The 2016 Medicare Open Enrollment Period (OEP) begins on Oct. 15. Overall, 2016 prices are expected to remain stable. But when comparing costs, this is really a discussion of Part B (medical insurance) and Part D (Prescription Drug Plans).
Most enrollees don’t have to pay for Part A (hospital insurance). But for those who do, prices should be the same as 2015. For Medicare Part C (Medicare Advantage, or MA), these are policies sold by private companies. Therefore, all costs vary, depending on specific plans.
For Part B (medical insurance), as the government has not yet released its official 2016 rates, costs are pending. However, the monthly premium has been $104.90 for the past few years. And in regard to Medicare Part D (Prescription Drug Plans, or PDPs), there is good news. According to the Centers for Medicare and Medicaid Services (CMS), PDP costs will increase very little.
2016 plan costs in detail
Medicare Part A – Again, most beneficiaries receive “premium-free” Medicare Part A. But certain individuals under the age of 65 may also qualify, particularly those who have received disability benefits for 24 months. If you have not worked the mandatory 40 quarters, you will have to pay for Part A coverage. 2016 costs, which are similar to 2015, are as follows:
- $0 if you or your spouse worked and paid Medicare taxes for 10 years or more in the U.S. (40 quarters or more)
- $224 if you or your spouse worked and paid Medicare taxes between 7.5 and 10 years in the U.S. (30-40)
- $407 if you or your spouse worked and paid Medicare taxes for fewer than 7.5 years in the U.S. (30 or less)
Medicare Part B – The expected 2016 costs for Part B are pending. However, in both 2014 and 2015, the monthly premium was $104.90 and the deductible was $147. These costs have been unchanged for the past two years.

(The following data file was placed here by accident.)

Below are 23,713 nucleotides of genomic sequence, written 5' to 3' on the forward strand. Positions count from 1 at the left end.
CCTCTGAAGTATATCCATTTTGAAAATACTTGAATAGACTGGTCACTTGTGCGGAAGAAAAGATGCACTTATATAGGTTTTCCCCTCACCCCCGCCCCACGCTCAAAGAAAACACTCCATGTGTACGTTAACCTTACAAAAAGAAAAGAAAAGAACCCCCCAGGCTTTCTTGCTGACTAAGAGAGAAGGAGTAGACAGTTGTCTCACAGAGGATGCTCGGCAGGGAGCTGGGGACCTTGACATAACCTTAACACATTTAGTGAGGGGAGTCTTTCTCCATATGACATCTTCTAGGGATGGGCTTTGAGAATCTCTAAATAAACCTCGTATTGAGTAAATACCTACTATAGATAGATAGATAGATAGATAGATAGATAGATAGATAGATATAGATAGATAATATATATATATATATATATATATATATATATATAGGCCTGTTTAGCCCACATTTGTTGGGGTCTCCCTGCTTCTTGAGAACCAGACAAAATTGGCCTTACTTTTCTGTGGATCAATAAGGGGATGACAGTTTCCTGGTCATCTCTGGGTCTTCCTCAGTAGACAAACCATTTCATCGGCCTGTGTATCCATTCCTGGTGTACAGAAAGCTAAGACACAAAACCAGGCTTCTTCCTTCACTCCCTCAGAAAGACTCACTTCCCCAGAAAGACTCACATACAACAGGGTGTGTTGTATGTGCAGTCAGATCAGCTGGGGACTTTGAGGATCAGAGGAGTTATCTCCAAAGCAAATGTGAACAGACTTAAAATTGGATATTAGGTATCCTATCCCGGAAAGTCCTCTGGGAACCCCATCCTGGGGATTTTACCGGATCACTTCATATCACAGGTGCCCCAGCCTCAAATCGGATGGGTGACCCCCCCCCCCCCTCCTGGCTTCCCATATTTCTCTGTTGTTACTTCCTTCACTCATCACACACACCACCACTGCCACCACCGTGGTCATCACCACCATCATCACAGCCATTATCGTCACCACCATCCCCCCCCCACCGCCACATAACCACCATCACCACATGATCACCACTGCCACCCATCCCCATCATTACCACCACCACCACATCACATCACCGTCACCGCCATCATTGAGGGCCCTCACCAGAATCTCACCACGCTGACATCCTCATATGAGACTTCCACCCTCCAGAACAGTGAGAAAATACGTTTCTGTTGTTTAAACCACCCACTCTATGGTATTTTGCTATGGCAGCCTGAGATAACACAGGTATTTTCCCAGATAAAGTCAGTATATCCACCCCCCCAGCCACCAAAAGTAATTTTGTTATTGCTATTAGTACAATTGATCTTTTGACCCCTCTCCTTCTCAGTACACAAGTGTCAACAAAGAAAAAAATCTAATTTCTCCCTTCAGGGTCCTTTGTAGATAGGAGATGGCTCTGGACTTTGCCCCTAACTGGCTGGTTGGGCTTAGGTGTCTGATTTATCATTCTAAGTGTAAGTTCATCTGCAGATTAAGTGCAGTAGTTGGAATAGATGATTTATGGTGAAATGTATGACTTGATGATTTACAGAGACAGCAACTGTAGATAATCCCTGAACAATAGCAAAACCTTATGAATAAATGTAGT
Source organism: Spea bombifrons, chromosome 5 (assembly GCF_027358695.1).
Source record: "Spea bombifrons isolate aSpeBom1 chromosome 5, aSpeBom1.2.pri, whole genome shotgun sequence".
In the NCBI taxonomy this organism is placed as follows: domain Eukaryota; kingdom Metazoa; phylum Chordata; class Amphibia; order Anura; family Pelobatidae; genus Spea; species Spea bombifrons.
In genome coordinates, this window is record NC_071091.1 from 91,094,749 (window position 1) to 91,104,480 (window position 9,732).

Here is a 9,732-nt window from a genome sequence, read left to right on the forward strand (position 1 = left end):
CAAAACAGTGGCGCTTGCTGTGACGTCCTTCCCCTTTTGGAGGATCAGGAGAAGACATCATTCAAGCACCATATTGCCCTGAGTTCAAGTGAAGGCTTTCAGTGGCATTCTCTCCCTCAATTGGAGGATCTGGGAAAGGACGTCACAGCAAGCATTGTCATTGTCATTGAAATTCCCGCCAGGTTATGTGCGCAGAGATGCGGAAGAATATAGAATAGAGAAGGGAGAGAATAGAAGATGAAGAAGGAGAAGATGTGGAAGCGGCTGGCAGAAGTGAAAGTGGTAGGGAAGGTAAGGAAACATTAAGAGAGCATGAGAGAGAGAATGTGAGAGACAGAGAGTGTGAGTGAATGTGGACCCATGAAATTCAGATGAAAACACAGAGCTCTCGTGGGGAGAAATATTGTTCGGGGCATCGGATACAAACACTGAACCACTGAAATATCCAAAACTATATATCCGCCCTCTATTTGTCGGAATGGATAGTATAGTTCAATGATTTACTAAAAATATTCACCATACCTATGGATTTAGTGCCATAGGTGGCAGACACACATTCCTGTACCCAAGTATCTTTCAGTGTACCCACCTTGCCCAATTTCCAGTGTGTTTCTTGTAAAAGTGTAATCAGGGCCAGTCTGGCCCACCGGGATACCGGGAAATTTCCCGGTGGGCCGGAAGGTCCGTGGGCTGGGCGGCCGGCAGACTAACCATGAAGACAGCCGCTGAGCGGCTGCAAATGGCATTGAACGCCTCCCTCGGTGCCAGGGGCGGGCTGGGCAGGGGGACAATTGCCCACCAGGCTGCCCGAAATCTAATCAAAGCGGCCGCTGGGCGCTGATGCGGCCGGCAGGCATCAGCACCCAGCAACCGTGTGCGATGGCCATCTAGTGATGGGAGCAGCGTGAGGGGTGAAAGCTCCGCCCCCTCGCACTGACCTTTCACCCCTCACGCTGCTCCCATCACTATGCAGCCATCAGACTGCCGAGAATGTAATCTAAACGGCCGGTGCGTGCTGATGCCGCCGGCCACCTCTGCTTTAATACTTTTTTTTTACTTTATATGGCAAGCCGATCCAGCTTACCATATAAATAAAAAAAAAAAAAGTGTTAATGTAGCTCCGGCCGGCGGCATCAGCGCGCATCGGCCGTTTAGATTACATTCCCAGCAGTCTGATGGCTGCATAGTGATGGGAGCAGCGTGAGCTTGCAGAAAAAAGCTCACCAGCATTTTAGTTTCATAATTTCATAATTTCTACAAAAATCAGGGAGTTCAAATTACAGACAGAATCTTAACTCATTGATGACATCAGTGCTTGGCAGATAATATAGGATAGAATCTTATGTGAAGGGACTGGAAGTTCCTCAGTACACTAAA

Medicare Part C (Medicare Advantage) – Again, MA Plan costs – including monthly premiums, deductibles, copayments and coinsurance — vary by plan. But there may be good news, as the CMS states that for 2016, MA Plan payments should only increase by about 1.25 percent. For a wide array of MA Plan options, click on this website, HealthNetwork.com.
Medicare Part D – The CMS prices has revealed that for 2016, companies carrying Plan D Prescription Drug Plans (PDPs) expect average monthly Medicare Part D premiums to be around $32.50. These premiums vary, due to such factors as consumers’ plan benefits and states. PDP costs have been steady over the past few years (see table); in 2015, premiums were $32 and in 2014, they were $31.
However, there will be some Part D-related changes for 2016:
- Initial deductible – For 2016, it will be $360; in 2015, it is $320
- Initial coverage limit – For 2016, it will be $3,310; $2,960 (2015)
- Out-of-pocket threshold – For 2016, it will be $4,850; $4,700 (2015)
- Coverage gap (the donut hole) – This temporary coverage gap in most PDPs starts once your Part D initial coverage limit is met; $3,310 in 2016. In 2016, it will end when you spend a total of $4,850.
- Brand-name drugs – In 2015 and 2016, Part D enrollees receive a 55 percent discount on total costs of brand-name drugs purchased while in the donut hole.
- Generic drugs – Part D enrollees will receive a 42 percent discount on generic drugs purchased while in the donut hole; in 2016, this will be 35 percent.